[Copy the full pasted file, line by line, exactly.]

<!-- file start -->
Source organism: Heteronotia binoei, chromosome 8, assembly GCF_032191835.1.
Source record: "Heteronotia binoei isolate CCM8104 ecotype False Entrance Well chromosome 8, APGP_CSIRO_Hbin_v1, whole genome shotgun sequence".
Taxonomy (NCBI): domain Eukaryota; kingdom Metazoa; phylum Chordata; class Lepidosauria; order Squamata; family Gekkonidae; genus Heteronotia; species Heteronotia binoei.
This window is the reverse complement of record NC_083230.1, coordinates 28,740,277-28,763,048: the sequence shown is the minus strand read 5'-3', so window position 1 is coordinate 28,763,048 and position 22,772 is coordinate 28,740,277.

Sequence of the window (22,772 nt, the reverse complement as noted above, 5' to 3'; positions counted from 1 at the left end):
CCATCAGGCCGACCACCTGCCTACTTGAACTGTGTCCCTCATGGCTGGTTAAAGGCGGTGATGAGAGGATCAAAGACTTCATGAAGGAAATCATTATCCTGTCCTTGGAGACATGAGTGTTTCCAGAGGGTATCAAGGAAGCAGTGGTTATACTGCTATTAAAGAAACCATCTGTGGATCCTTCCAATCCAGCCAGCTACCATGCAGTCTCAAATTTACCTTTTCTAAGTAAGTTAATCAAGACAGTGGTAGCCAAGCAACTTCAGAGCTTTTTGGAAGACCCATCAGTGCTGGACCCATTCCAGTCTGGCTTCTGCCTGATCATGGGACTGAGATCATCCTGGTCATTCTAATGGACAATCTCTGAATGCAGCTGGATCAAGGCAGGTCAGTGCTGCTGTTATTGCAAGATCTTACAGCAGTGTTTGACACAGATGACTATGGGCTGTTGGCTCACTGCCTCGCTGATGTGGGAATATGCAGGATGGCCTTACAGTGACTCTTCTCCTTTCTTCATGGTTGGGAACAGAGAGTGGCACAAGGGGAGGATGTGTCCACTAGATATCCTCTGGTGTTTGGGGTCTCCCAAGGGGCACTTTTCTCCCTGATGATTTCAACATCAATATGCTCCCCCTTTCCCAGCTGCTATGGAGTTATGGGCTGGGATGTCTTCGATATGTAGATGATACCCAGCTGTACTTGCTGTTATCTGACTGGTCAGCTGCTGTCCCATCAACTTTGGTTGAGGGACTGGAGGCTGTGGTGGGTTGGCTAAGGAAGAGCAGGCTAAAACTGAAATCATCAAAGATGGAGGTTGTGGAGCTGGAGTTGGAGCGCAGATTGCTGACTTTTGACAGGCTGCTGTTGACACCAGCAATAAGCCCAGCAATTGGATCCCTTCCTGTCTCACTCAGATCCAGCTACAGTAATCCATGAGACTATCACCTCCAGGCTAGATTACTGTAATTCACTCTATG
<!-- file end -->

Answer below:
Source organism: Heteronotia binoei, chromosome 8, assembly GCF_032191835.1.
Source record: "Heteronotia binoei isolate CCM8104 ecotype False Entrance Well chromosome 8, APGP_CSIRO_Hbin_v1, whole genome shotgun sequence".
Taxonomy (NCBI): domain Eukaryota; kingdom Metazoa; phylum Chordata; class Lepidosauria; order Squamata; family Gekkonidae; genus Heteronotia; species Heteronotia binoei.
This window is the reverse complement of record NC_083230.1, coordinates 28,740,277-28,763,048: the sequence shown is the minus strand read 5'-3', so window position 1 is coordinate 28,763,048 and position 22,772 is coordinate 28,740,277.

Sequence of the window (22,772 nt, the reverse complement as noted above, 5' to 3'; positions counted from 1 at the left end):
CCATCAGGCCGACCACCTGCCTACTTGAACTGTGTCCCTCATGGCTGGTTAAAGGCGGTGATGAGAGGATCAAAGACTTCATGAAGGAAATCATTATCCTGTCCTTGGAGACATGAGTGTTTCCAGAGGGTATCAAGGAAGCAGTGGTTATACTGCTATTAAAGAAACCATCTGTGGATCCTTCCAATCCAGCCAGCTACCATGCAGTCTCAAATTTACCTTTTCTAAGTAAGTTAATCAAGACAGTGGTAGCCAAGCAACTTCAGAGCTTTTTGGAAGACCCATCAGTGCTGGACCCATTCCAGTCTGGCTTCTGCCTGATCATGGGACTGAGATCATCCTGGTCATTCTAATGGACAATCTCTGAATGCAGCTGGATCAAGGCAGGTCAGTGCTGCTGTTATTGCAAGATCTTACAGCAGTGTTTGACACAGATGACTATGGGCTGTTGGCTCACTGCCTCGCTGATGTGGGAATATGCAGGATGGCCTTACAGTGACTCTTCTCCTTTCTTCATGGTTGGGAACAGAGAGTGGCACAAGGGGAGGATGTGTCCACTAGATATCCTCTGGTGTTTGGGGTCTCCCAAGGGGCACTTTTCTCCCTGATGATTTCAACATCAATATGCTCCCCCTTTCCCAGCTGCTATGGAGTTATGGGCTGGGATGTCTTCGATATGTAGATGATACCCAGCTGTACTTGCTGTTATCTGACTGGTCAGCTGCTGTCCCATCAACTTTGGTTGAGGGACTGGAGGCTGTGGTGGGTTGGCTAAGGAAGAGCAGGCTAAAACTGAAATCATCAAAGATGGAGGTTGTGGAGCTGGAGTTGGAGCGCAGATTGCTGACTTTTGACAGGCTGCTGTTGACACCAGCAATAAGCCCAGCAATTGGATCCCTTCCTGTCTCACTCAGATCCAGCTACAGTAATCCATGAGACTATCACCTCCAGGCTAGATTACTGTAATTCACTCTATG